Say what you will about Usagi’s lack of interest in educational pursuits, but despite her rather… questionable scores in her scholastic pursuits, at the very least we should give credit where credit’s due: she is portrayed in the anime quite often reading comics, magazines, or other materials. All that hard work (?) must be paying off, because her Japanese — as in, language arts,1 or the study of a national native language — scores are her highest.2
- Japanese: 52 pts.
- English:10 pts.
- Math: 20 pts.
- Social Studies: 32 pts.
In honor of Usagi’s uncharacteristic pursuit of language arts, I’m going to take you on a tour of Usagi’s room, and we’ll look at some of the magazines she seems to enjoy reading as well as their real-life counterparts.
Let’s get started!
So what kind of entertainment does Usagi like to read?
Well, it should come as no surprise that, as we will soon see, she seems to like the exact same type of magazines that she appeared in – shojo manga like Nakayoshi and its sister magazine Run Run.
In episode 8 of the anime, for example, we see Usagi reading a magazine titled “Girls,” a so-called “Fashionable Comic.” It promised 8 goods/includes together with the magazine, which is something that Nakayoshi was famous for at the time, making this probably a subtle hint toward the magazine. What’s more, it’s priced the same as Nakayoshi, at 390 yen.
In case you weren’t get sold on the Nakayoshi theory, don’t worry, I’m not done.
On the back cover of this magazine, you can even see an advertisement for “Yoshiko from Moon Pen.” In case you thought that was just a silly advertisement, I don’t blame you. But this is actually a reference to a Japanese calligraphy/penmanship distance-learning course, often advertised to – you guessed it – kids, and specifically readers of Nakayoshi.
The school is called the Nihon Pen Shuuji Kenkyuukai (日本ペン習字研究会), or Nippen for short. They ran a promotional comic called “Yoshiko from Nippen”3 to help advertise their product. Since the character ni (日; sun) used in Nihon (日本; Japan), it was an obvious switch to change this to Moon for the wordplay.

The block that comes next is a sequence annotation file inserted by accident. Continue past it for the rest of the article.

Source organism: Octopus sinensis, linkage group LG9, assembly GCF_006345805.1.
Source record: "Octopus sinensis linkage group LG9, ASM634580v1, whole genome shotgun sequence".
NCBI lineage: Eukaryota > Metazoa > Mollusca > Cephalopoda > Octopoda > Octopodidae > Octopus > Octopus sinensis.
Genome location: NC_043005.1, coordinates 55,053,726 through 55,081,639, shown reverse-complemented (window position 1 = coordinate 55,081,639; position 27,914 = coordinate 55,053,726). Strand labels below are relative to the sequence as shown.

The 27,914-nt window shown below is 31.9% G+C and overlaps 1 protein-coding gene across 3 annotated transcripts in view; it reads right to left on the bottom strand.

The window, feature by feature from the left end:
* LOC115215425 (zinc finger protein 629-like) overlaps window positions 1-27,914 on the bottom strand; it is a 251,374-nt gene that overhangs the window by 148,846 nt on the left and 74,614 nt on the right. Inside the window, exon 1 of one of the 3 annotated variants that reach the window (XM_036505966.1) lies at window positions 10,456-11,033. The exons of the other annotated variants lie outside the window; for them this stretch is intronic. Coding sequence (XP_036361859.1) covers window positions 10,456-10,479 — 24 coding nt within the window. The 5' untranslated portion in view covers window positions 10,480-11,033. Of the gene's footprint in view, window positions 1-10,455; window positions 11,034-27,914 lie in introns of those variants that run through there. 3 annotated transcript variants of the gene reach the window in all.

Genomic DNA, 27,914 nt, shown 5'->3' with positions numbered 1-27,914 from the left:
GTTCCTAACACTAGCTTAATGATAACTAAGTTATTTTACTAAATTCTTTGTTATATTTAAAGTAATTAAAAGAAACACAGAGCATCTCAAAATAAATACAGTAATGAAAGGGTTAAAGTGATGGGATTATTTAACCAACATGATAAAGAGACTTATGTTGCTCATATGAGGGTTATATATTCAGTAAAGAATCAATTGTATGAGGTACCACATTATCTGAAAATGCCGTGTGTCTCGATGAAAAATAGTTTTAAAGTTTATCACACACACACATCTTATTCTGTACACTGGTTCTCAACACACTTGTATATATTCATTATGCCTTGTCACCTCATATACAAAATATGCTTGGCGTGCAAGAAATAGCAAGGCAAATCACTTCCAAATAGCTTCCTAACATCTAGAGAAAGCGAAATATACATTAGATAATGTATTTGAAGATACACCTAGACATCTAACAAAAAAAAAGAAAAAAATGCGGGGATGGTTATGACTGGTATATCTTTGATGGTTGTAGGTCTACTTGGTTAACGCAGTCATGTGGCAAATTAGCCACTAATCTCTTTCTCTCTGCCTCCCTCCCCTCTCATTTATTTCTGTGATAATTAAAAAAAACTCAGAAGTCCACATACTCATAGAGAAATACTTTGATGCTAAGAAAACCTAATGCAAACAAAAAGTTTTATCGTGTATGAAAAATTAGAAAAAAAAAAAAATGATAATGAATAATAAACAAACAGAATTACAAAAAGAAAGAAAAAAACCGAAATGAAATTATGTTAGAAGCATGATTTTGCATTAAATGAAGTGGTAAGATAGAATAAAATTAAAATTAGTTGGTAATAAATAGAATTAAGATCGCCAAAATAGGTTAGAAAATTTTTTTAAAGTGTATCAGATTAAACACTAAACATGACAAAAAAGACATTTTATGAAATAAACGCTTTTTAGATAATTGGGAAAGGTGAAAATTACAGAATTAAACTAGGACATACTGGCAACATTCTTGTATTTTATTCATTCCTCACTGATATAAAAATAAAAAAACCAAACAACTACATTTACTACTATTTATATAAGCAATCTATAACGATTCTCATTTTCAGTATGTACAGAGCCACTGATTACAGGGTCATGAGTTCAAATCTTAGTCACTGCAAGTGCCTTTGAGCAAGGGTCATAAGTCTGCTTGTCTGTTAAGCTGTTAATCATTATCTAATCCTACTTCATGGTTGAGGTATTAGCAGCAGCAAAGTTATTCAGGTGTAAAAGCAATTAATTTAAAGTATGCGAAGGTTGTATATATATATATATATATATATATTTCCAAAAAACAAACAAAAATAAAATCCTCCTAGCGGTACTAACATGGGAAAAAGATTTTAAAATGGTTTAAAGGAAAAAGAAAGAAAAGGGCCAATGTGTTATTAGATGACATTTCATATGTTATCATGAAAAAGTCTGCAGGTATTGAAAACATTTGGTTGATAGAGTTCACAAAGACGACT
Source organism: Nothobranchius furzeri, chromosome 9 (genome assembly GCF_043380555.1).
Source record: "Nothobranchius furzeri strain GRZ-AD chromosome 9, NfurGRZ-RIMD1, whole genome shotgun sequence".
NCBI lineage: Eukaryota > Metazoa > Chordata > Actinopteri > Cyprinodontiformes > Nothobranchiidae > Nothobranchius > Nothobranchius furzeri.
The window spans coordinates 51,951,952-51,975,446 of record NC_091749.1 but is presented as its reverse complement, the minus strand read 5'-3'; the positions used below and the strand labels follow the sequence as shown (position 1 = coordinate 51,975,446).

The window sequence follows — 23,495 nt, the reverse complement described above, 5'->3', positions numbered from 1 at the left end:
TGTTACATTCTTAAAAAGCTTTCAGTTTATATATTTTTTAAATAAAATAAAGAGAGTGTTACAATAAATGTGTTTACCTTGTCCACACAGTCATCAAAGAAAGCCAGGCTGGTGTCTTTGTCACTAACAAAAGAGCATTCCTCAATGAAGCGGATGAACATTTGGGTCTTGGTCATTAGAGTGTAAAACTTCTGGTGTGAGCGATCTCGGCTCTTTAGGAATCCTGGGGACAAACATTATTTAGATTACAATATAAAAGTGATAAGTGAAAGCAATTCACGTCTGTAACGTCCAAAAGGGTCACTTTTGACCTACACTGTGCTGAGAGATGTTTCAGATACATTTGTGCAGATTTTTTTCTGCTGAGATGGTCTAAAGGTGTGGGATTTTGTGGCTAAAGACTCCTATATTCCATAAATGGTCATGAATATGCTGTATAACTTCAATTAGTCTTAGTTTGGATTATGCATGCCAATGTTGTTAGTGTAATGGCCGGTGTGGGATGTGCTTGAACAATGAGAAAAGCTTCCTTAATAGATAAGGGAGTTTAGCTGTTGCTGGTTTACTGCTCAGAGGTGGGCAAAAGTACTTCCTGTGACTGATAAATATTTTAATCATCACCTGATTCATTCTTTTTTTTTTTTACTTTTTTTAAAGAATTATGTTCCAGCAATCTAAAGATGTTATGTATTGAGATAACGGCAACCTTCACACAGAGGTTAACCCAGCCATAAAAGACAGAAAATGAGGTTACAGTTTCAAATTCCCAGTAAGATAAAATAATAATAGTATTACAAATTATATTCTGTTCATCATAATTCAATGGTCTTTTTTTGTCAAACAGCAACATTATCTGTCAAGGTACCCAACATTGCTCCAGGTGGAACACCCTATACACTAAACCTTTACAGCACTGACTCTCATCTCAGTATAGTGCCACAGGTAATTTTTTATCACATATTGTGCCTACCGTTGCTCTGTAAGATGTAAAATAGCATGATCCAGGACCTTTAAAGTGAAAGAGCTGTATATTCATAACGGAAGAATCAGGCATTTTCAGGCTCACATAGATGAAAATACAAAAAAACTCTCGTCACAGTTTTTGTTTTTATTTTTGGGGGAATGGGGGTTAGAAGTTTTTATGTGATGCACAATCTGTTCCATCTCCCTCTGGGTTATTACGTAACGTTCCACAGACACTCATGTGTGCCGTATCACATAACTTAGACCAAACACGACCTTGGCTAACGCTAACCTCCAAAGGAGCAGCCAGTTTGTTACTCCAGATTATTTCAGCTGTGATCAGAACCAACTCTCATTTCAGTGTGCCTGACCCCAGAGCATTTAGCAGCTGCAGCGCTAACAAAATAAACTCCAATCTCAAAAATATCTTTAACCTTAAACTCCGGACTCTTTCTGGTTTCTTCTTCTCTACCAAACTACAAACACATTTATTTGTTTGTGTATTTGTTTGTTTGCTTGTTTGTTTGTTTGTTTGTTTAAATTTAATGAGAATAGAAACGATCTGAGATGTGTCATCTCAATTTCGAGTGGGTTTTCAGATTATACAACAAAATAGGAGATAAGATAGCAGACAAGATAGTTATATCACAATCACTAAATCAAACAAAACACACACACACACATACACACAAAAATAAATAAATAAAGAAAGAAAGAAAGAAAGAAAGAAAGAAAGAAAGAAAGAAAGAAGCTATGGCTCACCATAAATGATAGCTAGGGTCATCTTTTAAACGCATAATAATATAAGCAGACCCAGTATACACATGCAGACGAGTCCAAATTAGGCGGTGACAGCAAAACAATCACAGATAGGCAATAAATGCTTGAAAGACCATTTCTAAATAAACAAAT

Obviously Usagi isn’t much of a calligraphy snob, so I think it’s safe to say that the advertisement had little effect on her.
We next pick up with Usagi’s voracious appetite for high literature in episode 17, where we see her reading “Young Nakayoshikoyoshi,” likely a play on both the Young Jump and Nakayoshi. The magazine sports an advertisement for the Sailor V game and a special feature about the up-and-coming photographer and character of the day, Kijin Shinogawa.
For all none of you that are interested in a bit of trivia, Kijin Shinogawa here is most likely a reference to Kishin Shinoyama, a famous Japanese photographer.4
According to Wikipedia:
Shinoyama has put out a large number of books of photographs of girls, dressed, mostly undressed, and nude.
… but I will say no more.
Moving on in Usagi’s attempts to expand her literary horizons, episode 19 gives us a good look at her bookshelf where we can see some of the books she was keeping up with… and by books, of course I mean mostly manga.
Here we can see 5 issues of a magazine Shojo Nakayoshi, only a slight modification of name of the magazine that carried Sailor Moon as well as RunRun, which didn’t even try to pretend to not be Nakayoshi’s sister magazine which carried Codename: Sailor V. There’s a slight discrepancy here in that Nakayoshi had become a bi-monthly magazine from July of 1992 and Usagi owns July and August, but let’s not get too pedantic here.
Besides, the episode was probably drawn before the announcement, anyway.
Other books you can see on Usagi’s shelf are “Bear Catalog,” “Pom-Pom,” and “Fun Homemade Cooking.” While the first two leave me for a bit of a loss, the last one is pretty interesting, since I wouldn’t generally think of Usagi as one with an interest in the culinary arts.
With all that said, I think it’s probably worth mentioning that it’s probably inaccurate to describe Usagi as someone who doesn’t like reading. I know it seems like a small difference, but I know many people out there who are much more visual and simply do not enjoy having to read at all. Period. Or “full-stop” for my non-US readers.
In fact, Usagi discusses this with Ami in episode 9. She doesn’t like having to read anything that’s all words, meaning dense text, so it’s actually probably that our downtrodden here might be totally find reading cookbooks and other light reading when broken up with eye catching images – and not just manga.
I can’t say one way or another if this new information will somehow make your life richer or more meaningful, but it is kinda fun to have a more fuller idea of what kind of books Usagi is reading when she’s slacking off from her studies. At some point, I should probably talk about her love for video games… but that’s another story for another time.
It must sound like I’m beating a dead horse, but I really do think that Usagi is much more intelligent that the series gives her credit for. She may be lazy, but her biggest flaw is that she has the misfortune of being surrounded by massively intelligent people. Of course, I’d love to hear your thoughts on the subject!